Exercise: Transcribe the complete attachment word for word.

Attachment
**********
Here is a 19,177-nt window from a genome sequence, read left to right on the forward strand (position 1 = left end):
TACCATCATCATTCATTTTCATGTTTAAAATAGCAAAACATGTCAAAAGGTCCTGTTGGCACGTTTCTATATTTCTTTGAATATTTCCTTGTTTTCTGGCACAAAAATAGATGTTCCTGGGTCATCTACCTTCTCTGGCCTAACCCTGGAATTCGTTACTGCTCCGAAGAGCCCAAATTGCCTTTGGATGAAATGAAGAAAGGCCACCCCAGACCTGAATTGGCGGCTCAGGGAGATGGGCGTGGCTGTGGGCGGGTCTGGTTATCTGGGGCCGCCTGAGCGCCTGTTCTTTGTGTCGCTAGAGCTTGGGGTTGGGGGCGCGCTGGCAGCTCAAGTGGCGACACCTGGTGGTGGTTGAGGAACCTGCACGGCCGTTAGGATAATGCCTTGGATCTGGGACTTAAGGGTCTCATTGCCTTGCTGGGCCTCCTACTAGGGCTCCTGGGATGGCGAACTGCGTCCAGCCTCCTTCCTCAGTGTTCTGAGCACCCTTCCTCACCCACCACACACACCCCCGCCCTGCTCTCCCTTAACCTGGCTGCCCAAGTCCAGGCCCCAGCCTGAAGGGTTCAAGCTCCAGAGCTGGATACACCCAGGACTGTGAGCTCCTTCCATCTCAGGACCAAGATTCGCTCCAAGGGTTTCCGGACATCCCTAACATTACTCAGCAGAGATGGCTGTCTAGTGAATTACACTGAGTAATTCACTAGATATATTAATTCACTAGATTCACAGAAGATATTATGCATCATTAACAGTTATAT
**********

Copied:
Here is a 19,177-nt window from a genome sequence, read left to right on the forward strand (position 1 = left end):
TACCATCATCATTCATTTTCATGTTTAAAATAGCAAAACATGTCAAAAGGTCCTGTTGGCACGTTTCTATATTTCTTTGAATATTTCCTTGTTTTCTGGCACAAAAATAGATGTTCCTGGGTCATCTACCTTCTCTGGCCTAACCCTGGAATTCGTTACTGCTCCGAAGAGCCCAAATTGCCTTTGGATGAAATGAAGAAAGGCCACCCCAGACCTGAATTGGCGGCTCAGGGAGATGGGCGTGGCTGTGGGCGGGTCTGGTTATCTGGGGCCGCCTGAGCGCCTGTTCTTTGTGTCGCTAGAGCTTGGGGTTGGGGGCGCGCTGGCAGCTCAAGTGGCGACACCTGGTGGTGGTTGAGGAACCTGCACGGCCGTTAGGATAATGCCTTGGATCTGGGACTTAAGGGTCTCATTGCCTTGCTGGGCCTCCTACTAGGGCTCCTGGGATGGCGAACTGCGTCCAGCCTCCTTCCTCAGTGTTCTGAGCACCCTTCCTCACCCACCACACACACCCCCGCCCTGCTCTCCCTTAACCTGGCTGCCCAAGTCCAGGCCCCAGCCTGAAGGGTTCAAGCTCCAGAGCTGGATACACCCAGGACTGTGAGCTCCTTCCATCTCAGGACCAAGATTCGCTCCAAGGGTTTCCGGACATCCCTAACATTACTCAGCAGAGATGGCTGTCTAGTGAATTACACTGAGTAATTCACTAGATATATTAATTCACTAGATTCACAGAAGATATTATGCATCATTAACAGTTATAT